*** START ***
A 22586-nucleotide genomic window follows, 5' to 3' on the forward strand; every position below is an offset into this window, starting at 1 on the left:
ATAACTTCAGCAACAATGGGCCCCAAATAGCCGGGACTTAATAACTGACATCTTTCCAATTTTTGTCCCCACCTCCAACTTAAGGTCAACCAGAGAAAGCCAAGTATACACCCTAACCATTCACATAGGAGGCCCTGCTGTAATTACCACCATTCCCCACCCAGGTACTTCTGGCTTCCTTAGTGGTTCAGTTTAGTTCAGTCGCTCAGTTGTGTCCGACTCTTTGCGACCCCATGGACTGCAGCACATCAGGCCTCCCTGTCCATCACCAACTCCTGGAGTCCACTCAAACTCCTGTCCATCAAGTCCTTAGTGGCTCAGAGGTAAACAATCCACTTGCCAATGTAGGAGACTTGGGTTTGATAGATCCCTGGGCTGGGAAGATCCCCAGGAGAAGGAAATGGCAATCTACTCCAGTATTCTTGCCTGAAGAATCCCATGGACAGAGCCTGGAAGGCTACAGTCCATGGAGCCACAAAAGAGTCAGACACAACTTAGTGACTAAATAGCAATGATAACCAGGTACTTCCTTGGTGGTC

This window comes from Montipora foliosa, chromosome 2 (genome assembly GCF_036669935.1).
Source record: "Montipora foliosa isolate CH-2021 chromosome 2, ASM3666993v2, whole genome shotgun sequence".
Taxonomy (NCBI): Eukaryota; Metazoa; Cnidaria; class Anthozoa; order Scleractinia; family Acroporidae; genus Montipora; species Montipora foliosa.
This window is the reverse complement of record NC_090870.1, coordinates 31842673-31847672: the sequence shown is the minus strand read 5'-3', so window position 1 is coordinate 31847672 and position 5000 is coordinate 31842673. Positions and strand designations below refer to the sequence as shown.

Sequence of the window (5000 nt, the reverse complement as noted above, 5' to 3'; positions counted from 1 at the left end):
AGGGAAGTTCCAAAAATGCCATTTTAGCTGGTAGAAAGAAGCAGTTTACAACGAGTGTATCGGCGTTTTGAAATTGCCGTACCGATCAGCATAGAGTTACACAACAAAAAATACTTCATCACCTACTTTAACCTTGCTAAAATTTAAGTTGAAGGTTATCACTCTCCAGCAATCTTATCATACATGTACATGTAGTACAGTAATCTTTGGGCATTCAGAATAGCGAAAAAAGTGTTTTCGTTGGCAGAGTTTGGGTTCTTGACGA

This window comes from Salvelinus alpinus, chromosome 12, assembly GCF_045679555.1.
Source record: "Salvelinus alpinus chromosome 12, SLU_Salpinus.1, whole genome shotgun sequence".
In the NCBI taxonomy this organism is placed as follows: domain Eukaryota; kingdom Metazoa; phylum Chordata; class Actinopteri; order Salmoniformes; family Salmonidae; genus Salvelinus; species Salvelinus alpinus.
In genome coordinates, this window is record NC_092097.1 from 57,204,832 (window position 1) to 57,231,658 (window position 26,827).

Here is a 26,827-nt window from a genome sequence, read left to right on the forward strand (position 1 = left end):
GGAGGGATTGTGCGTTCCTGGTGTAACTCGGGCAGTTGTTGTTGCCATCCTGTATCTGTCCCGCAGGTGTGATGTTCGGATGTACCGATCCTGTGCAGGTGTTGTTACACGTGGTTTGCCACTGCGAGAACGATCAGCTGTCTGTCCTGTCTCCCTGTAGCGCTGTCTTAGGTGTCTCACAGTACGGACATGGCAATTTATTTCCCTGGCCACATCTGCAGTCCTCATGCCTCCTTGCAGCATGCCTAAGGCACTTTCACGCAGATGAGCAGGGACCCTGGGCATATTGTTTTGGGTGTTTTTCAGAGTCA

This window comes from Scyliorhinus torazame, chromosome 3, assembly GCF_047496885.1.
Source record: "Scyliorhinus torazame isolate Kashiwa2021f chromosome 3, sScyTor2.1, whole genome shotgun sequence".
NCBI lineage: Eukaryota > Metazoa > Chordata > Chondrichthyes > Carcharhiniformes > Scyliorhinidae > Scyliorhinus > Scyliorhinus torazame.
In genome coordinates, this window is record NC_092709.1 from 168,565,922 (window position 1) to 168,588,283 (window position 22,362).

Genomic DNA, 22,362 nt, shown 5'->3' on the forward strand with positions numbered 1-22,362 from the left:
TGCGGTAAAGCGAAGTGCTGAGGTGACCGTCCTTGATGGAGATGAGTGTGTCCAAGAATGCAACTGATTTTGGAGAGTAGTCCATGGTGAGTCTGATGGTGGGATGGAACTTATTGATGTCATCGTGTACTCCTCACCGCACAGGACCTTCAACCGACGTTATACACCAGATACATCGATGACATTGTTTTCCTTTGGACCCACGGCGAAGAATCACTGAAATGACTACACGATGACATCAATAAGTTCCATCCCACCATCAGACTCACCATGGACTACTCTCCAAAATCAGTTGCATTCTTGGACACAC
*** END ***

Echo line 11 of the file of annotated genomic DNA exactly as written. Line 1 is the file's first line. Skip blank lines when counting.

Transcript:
In the NCBI taxonomy this organism is placed as follows: domain Eukaryota; kingdom Metazoa; phylum Chordata; class Actinopteri; order Salmoniformes; family Salmonidae; genus Salvelinus; species Salvelinus alpinus.